He declined to talk about it postgame, but it’s clear that Tyrone Green was still on Joakim Noah’s mind Sunday.
Maybe the death of his mentor and former coach last week in New York didn’t affect the way the All-Star center performed in the Bulls' 102-93 Game 1 loss to the Wizards, but while he insisted he was his normal self, it didn’t appear that way on the court, which is completely understandable.
Forget the numbers — Noah had 10 points, 10 rebounds and four assists — it was evident that his usual energy wasn’t quite there. That was the case for all of the Bulls, however.
“I think we all were excited about the game, but we didn’t bring it on the court. So we’ve just got to do a better job next game, and Game 2 is very important for us,” D.J. Augustin explained. “Just more intensity. That’s nothing that you can really work on. That’s just something we have to bring, especially on defense.”
Taj Gibson chimed in: “I guess you could say fatigue, whatever you want to use. We kind of got lackadaisical, and they kind of capitalized on it. It’s hard to beat a team so bad and keep them low in this league because everybody’s in this league for a reason. That team is in the fifth seed for a reason, and they did a good job.”
The Bulls extended a six-point halftime lead to as many as 13 in the third quarter, and where they typically close out opponents, instead they saw the Wizards gradually creep back into the contest, then seize control of the game. Not that Noah should be expected to bail them out every time they’re in a jam — though he’s done so for much of the season — but the hustle plays that the Bulls usually come up with when it matters most were missing.
Gibson, who's dealt with several close friends passing away during his NBA career, believes his teammate will bounce back and actually use his pain as a positive on the court.
“Just use that all on the court. Use all that sorrow, that anger and play with it, and just attack,” the sixth man said. “I thought he did a good job. It’s just one of those things that every NBA player tends to go through. You’re going to lose somebody down the road. You’ve just got to put it behind you. You’ve got to play with that, knowing they’re in a better place. He lost a good person in his life, a real good friend, and he has to play for him now. He has to just put that on his shoulder and just ride with it. I thought he had good looks. It just happens that way. You have tough games.”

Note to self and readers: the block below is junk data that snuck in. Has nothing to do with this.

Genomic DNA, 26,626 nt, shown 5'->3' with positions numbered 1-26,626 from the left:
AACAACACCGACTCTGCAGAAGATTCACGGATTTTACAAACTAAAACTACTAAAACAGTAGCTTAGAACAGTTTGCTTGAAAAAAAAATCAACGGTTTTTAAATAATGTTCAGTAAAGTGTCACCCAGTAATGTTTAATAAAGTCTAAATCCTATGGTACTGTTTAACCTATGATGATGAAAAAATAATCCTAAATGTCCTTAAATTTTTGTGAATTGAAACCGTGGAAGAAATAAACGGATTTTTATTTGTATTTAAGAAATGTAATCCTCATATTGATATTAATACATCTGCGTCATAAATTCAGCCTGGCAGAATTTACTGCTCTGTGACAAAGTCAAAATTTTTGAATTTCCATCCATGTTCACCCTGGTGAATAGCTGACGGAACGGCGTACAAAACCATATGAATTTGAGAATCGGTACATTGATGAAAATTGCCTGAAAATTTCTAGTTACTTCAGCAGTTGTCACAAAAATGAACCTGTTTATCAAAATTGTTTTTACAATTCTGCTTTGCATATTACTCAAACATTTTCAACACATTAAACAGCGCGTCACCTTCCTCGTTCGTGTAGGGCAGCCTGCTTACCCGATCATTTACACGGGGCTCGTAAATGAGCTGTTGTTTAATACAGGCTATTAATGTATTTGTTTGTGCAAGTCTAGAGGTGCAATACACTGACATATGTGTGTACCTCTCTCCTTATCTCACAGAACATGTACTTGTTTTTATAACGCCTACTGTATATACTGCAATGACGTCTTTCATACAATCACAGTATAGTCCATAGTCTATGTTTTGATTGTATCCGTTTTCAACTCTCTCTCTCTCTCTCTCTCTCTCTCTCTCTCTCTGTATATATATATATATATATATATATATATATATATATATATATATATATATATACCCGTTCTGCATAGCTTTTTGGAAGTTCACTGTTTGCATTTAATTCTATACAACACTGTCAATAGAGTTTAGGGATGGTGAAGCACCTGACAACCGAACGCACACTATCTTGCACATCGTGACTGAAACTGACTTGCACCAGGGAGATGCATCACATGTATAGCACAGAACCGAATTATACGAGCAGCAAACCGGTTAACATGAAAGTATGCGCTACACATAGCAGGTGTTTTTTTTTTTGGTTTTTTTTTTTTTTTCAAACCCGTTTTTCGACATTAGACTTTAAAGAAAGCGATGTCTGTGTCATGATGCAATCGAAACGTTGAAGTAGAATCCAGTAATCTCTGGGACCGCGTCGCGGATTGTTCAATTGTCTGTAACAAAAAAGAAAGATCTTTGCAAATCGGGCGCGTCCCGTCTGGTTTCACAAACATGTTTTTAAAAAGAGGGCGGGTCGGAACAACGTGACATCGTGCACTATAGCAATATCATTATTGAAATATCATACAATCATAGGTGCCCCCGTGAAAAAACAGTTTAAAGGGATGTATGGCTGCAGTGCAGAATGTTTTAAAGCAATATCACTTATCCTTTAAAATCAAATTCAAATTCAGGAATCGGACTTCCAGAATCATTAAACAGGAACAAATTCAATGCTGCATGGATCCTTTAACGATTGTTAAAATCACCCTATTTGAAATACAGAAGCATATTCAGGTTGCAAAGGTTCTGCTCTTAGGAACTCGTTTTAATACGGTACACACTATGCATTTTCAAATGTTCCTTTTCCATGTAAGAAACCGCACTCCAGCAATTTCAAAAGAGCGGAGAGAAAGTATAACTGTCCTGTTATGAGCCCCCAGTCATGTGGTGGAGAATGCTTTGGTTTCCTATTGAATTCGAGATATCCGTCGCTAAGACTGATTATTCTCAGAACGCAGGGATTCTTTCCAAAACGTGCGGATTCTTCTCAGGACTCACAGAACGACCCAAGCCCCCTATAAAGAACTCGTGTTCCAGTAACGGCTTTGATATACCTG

The usually exuberant Noah, while more subdued after any loss, wasn’t in the mood to talk about the death of “Mr. Green,” who was more than just a basketball coach to him, but akin to a father figure.
“We need to win,” he said, curtly answering reporters’ questions. “We’ll figure it out.”
“This is the playoffs. We know we definitely have to pick up our intensity. Up 13, we exhaled a little bit, they came back. Bad turnovers. We’ve just got to make our adjustments. This is chess. This isn’t checkers,” Noah continued. “We’ve just got to find a way. We’re not happy with the result tonight. Disappointing loss at home, in front of our home crowd. But we’ll bounce back.”
And so will he.